The Colosseum in Rome is one of the largest arenas built in antiquity. This huge monument to Roman sporting events and other public spectacles could seat over 55,000 people in tiered rows of stone benches that rise over 150 feet into the air. The oval shape of the arena is a colossal expansion upon the earlier semi-circular amphitheaters built in Ancient Greece and used to host theatrical performances. It was begun under Vespasian in AD 72 and completed under the rule of Titus, and was widely copied across the Roman Empire.
   The four-story exterior of the Colosseum consists of three levels of open arched colonnades called arcades, topped by an attic level articulated by flat pilasters that are in turn topped by a cornice. The arched colonnades alternate round arches with columns attached to the wall, called engaged columns. The ground floor columns are Doric, followed by Ionic columns above and then by Corinthian columns. This hierarchy of order originated in classical Greek architecture and was described in detail by the Roman architect Vitruvius in his manual written in the first century BC titled The Ten Books on Architecture. Once the visitor enters through any of the arched porticoes on the ground floor, stairwells connect to different sections of seating on all three levels via barrel-vaulted hallways. Sectioning the seating indicates the organizational skill of the Romans, as seats and specific seating areas could be numbered and located easily, and thousands could exit at about the same time.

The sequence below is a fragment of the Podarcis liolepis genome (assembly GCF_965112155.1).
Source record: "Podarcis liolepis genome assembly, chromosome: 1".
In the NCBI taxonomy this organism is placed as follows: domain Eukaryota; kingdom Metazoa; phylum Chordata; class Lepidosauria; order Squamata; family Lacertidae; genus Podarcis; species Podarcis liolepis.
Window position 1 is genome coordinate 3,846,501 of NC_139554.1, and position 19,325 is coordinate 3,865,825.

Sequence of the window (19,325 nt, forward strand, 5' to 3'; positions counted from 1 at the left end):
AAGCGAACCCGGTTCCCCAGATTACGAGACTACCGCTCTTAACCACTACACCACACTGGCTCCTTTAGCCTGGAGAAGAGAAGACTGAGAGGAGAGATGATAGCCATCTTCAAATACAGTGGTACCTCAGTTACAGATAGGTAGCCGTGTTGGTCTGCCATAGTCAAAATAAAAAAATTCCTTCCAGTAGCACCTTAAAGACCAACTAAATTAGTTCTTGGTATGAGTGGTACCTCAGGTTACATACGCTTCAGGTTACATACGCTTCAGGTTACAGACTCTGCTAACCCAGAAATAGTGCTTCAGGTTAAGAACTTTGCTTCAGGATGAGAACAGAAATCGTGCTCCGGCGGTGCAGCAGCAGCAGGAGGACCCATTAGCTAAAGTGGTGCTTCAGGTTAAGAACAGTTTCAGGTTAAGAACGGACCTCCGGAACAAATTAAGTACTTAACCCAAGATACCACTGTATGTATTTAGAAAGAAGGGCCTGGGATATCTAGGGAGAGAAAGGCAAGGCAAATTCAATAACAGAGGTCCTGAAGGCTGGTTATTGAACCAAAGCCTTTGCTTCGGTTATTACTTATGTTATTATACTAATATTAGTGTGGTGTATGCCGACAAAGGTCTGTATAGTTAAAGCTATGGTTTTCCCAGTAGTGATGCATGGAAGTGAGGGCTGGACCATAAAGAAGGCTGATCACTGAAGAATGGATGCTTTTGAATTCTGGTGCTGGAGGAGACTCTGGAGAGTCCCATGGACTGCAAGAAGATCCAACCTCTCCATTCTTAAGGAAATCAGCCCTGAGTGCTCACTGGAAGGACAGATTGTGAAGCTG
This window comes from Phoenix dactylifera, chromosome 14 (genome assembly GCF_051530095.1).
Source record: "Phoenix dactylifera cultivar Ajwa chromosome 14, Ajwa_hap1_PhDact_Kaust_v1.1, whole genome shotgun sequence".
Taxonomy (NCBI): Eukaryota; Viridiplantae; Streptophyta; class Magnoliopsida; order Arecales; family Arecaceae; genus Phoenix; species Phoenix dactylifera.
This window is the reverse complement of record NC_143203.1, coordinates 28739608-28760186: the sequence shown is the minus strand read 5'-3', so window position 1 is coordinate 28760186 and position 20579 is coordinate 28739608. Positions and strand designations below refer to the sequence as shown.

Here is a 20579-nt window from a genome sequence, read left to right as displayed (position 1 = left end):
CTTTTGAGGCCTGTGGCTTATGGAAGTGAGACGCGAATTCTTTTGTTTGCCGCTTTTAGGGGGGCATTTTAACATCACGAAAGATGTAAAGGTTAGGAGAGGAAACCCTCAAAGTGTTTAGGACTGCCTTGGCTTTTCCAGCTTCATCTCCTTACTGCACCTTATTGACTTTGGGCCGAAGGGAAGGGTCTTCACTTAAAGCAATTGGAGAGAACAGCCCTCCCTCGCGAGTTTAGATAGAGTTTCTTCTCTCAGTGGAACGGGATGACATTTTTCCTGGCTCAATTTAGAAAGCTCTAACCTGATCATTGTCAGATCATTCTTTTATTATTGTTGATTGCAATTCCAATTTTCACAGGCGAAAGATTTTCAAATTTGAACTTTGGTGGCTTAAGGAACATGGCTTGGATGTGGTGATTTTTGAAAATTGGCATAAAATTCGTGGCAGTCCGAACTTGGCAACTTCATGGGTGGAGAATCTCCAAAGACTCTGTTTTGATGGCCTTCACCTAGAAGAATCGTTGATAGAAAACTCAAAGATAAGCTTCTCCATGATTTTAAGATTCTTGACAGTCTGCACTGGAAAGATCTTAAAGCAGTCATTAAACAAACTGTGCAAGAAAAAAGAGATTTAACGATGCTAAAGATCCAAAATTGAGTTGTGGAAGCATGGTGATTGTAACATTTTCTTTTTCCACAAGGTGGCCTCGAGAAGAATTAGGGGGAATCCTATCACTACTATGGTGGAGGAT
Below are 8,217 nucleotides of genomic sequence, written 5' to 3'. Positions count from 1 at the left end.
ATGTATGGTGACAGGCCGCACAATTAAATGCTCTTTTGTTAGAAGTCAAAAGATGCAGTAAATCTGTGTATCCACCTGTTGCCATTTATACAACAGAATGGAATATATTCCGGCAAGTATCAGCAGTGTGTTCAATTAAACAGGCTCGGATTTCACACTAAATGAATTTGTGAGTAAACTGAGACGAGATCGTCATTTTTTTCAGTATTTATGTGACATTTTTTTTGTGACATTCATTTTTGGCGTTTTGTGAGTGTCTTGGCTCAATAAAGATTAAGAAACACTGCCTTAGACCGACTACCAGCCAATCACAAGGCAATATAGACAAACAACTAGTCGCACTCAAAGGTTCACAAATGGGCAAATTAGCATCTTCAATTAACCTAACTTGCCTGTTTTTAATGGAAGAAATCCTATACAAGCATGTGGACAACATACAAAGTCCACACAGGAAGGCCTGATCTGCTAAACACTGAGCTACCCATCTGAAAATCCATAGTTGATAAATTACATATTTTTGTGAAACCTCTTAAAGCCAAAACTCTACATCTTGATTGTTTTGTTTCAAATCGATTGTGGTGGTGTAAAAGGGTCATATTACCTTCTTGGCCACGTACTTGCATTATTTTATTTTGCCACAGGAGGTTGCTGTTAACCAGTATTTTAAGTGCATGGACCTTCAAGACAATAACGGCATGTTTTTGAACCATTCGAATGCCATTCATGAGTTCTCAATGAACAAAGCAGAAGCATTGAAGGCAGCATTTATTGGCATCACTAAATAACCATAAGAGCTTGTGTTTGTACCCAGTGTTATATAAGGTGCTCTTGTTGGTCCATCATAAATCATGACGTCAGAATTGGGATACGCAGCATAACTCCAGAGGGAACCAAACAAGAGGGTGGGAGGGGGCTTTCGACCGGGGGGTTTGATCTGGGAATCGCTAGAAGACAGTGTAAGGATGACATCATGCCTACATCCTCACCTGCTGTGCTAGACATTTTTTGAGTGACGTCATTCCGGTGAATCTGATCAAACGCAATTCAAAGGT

Inside the arena, an oval stage about 280 feet long was covered with sand and elevated on a platform above a series of basement service rooms and tunnels. These subterranean rooms were used for storage of equipment and to house performers, who were often slaves brought from the farflung regions of the Roman Empire. Lions and other animals used in various events were kept in cages beneath the stage, ready to burst into the arena on cue. Known for brutal gladiator battles and subsequent early Christian persecutions, the Colosseum, one of the largest public buildings from antiquity, came to symbolize Roman authority, civic ideals, and public policy.

Historical Dictionaries of Literature and the Arts. . 2008.

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